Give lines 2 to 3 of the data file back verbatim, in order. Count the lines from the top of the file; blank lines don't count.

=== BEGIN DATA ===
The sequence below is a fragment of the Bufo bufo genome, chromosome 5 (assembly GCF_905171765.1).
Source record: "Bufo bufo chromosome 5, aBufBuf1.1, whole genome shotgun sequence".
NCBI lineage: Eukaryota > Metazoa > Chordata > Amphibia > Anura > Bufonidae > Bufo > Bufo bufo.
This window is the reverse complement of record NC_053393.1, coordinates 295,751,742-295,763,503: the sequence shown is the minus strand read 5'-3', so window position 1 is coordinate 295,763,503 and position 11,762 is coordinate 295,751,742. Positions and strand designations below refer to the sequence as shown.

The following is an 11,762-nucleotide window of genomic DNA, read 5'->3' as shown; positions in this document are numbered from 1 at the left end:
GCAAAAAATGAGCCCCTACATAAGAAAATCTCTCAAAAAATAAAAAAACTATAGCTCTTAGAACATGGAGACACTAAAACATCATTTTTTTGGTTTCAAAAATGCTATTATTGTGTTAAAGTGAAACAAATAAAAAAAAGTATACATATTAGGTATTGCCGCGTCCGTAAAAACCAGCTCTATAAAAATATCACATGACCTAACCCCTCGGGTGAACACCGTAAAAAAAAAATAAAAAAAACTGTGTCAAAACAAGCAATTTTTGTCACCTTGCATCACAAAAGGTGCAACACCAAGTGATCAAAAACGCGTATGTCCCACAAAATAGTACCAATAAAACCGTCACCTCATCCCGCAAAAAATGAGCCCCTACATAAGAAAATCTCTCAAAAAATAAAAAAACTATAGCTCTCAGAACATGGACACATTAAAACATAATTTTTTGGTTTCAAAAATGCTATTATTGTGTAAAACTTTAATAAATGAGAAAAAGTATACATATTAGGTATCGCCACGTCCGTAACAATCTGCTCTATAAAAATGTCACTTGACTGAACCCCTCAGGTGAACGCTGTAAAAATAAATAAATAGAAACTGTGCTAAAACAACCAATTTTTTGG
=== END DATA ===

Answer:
Source record: "Bufo bufo chromosome 5, aBufBuf1.1, whole genome shotgun sequence".
NCBI lineage: Eukaryota > Metazoa > Chordata > Amphibia > Anura > Bufonidae > Bufo > Bufo bufo.